- Hyperion Books, 2001
- Fiction; ages 3 – 5 (or anyone who thinks it’s fun to say “choo-choo”)
- Themes: trains, toys
- First line: “Sun’s Up, Morning’s Here. Up and at ’em, engineer.”
- PB&J Train Sandwich (if I made this, I think I might have to make it for every meal for.ever.and.ever)
- Painting with Trains! Guaranteed to be a hit in our house; now I just have to decide that some of our trains can get dirty.
- Toilet Paper Tube trains. I think I’ve said it before: I love a good tp tube craft. We always have them on hand!
So, duh, we love trains around here. Train books are pretty much the gold standard. Was Knuffle Bunny good? Yes. Would it have been better if it had featured a train? Yes. Obviously.
In honor of this train adoration, I offer up Chugga-Chugga Choo-Choo by Kevin Lewis for Perfect Picture Book Friday. It is a really fun read-aloud book. When we first heard it at a library storytime (o! storytime! how I miss you!), the librarian had all the kids say, “Chugga-chugga choo-choo!” with her while pulling an imaginary train whistle whenever the phrase appeared in the book. By the end of that reading, she had turned into the pied piper of the library; the children would have followed her anywhere. The pictures are pretty great, too, since they are about toys. I love seeing how other people imagine playing with toys that we have in our house, like blocks. It helps me out when I’m having those low-energy days. Or, you know, months.
I don’t know if this happens to anyone else, but sometimes when I have read the same book forty or fifty times, I start to mentally take it apart and search for hidden meanings. Maybe this is just how the girl who loved English class deals with this all day mommy-time, I don’t know. Llama Llama Red Pajama, for example, appears to be about a single-parent family. And many of the workers in Roadwork seem to be women (they have ponytails at any rate, so I’m calling it). Did I notice that all the trucks in Goodnight, Goodnight, Construction Site are male? Yes, I did. And I was irritated. I know these examples aren’t exactly Jane Eyre-madwoman-in-the-attic, but you know, they help me get through another bedtime.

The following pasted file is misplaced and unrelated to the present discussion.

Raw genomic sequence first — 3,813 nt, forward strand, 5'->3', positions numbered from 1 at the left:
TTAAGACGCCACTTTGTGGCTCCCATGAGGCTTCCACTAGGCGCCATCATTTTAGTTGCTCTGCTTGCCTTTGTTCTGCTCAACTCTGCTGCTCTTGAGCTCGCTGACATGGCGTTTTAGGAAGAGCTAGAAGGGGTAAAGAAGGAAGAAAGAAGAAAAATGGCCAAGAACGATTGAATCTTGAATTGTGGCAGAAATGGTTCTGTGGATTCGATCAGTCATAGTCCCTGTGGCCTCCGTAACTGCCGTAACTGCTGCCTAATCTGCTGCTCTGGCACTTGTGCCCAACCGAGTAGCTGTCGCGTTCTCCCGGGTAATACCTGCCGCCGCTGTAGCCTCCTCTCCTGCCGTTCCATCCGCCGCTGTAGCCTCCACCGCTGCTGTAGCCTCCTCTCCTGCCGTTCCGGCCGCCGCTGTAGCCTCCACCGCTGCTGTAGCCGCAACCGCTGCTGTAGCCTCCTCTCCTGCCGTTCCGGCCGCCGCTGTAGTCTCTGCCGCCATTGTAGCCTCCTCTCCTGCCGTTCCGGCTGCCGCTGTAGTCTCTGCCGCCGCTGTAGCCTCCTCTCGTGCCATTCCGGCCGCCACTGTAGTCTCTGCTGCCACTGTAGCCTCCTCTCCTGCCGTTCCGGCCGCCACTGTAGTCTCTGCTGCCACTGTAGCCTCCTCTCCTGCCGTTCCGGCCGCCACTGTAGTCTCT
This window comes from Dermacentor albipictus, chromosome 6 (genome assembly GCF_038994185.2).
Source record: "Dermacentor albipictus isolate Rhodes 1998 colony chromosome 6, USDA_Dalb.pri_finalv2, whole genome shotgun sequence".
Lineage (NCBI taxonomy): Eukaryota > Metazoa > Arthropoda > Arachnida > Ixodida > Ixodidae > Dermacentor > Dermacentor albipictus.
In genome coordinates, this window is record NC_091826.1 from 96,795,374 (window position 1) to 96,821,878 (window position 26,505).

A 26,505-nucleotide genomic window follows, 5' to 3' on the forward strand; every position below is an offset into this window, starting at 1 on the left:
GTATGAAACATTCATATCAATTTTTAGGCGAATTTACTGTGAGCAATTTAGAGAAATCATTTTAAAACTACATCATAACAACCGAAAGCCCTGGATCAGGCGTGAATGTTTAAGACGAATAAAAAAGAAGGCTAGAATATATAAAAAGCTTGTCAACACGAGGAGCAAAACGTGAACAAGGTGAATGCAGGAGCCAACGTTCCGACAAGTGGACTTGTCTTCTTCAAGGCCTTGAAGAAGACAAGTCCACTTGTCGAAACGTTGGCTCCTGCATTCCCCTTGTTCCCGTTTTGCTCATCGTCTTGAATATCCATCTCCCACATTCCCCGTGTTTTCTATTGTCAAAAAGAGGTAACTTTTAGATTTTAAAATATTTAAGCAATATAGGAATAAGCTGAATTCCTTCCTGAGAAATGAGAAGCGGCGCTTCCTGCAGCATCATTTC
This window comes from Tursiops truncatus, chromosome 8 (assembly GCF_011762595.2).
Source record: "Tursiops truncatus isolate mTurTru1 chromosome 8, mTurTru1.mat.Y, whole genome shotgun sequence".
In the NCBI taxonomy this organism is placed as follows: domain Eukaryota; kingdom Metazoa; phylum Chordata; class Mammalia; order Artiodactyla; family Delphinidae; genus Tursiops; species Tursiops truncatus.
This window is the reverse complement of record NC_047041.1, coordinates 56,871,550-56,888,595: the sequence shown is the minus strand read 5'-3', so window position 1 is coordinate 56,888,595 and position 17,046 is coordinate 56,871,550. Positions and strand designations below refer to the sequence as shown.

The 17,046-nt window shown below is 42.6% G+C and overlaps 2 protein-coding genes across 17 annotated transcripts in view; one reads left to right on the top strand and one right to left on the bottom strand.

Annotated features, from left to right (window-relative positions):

I don’t want to admit how many times I read Chugga-Chugga Choo-Choo before I realized the human protagonist has dark skin. And that some of the toys, including a cowboy, do too. (I’m not using the term African-American because this story could take place anywhere around the world. And also, I don’t know how/if toys identify themselves as far as race/ethnicity.) These details make this book a little more special to me, especially since I think it is easy to lump trains into the realm of Thomas the Tank Engine and little Caucasian boys wearing engineer hats, when really, I know from personal experience that trains appeal to all kinds of kids. And some of them are not often represented in the pictures on the page. Example: an amazon search for “princess + train” reveals just one entry. Why?
Every time I discover something new/extra/hidden/special about a book, it makes it all the more interesting when I read it the next forty or fifty times.
Do you ever pick apart the kids books you read? Have you discovered anything interesting?